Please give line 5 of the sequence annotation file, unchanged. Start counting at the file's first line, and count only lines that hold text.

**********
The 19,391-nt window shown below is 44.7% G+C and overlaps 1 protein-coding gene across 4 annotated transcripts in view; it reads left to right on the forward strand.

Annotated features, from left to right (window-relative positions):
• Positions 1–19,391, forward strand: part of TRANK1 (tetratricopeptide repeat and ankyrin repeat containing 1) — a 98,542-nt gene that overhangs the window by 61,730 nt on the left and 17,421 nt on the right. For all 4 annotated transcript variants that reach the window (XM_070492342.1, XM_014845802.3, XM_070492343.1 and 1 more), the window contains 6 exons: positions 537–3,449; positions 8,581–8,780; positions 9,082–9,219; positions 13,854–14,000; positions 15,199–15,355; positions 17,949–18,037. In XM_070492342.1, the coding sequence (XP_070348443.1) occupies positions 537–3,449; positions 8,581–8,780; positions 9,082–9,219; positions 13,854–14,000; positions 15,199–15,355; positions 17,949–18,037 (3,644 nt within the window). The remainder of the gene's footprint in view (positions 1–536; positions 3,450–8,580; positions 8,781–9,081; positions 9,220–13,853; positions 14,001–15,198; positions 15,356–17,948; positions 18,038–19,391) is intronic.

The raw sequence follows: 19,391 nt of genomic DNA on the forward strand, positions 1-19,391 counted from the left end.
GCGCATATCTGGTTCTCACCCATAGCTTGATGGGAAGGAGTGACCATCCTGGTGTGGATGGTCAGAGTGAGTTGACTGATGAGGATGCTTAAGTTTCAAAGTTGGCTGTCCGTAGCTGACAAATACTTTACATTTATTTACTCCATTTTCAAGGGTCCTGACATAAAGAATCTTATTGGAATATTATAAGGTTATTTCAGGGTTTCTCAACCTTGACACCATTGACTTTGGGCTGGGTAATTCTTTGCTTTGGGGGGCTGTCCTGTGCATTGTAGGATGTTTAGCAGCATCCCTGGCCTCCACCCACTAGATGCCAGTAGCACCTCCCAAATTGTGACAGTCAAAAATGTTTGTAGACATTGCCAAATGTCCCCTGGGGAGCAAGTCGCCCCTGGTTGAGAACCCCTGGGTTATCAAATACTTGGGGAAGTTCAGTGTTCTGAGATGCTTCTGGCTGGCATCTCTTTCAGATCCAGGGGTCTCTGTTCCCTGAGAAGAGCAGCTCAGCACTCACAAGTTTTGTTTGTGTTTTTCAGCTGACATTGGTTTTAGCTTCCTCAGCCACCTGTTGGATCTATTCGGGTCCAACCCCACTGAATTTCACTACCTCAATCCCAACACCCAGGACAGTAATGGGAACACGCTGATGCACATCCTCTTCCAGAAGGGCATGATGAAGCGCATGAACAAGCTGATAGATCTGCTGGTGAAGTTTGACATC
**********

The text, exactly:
GCGCATATCTGGTTCTCACCCATAGCTTGATGGGAAGGAGTGACCATCCTGGTGTGGATGGTCAGAGTGAGTTGACTGATGAGGATGCTTAAGTTTCAAAGTTGGCTGTCCGTAGCTGACAAATACTTTACATTTATTTACTCCATTTTCAAGGGTCCTGACATAAAGAATCTTATTGGAATATTATAAGGTTATTTCAGGGTTTCTCAACCTTGACACCATTGACTTTGGGCTGGGTAATTCTTTGCTTTGGGGGGCTGTCCTGTGCATTGTAGGATGTTTAGCAGCATCCCTGGCCTCCACCCACTAGATGCCAGTAGCACCTCCCAAATTGTGACAGTCAAAAATGTTTGTAGACATTGCCAAATGTCCCCTGGGGAGCAAGTCGCCCCTGGTTGAGAACCCCTGGGTTATCAAATACTTGGGGAAGTTCAGTGTTCTGAGATGCTTCTGGCTGGCATCTCTTTCAGATCCAGGGGTCTCTGTTCCCTGAGAAGAGCAGCTCAGCACTCACAAGTTTTGTTTGTGTTTTTCAGCTGACATTGGTTTTAGCTTCCTCAGCCACCTGTTGGATCTATTCGGGTCCAACCCCACTGAATTTCACTACCTCAATCCCAACACCCAGGACAGTAATGGGAACACGCTGATGCACATCCTCTTCCAGAAGGGCATGATGAAGCGCATGAACAAGCTGATAGATCTGCTGGTGAAGTTTGACATC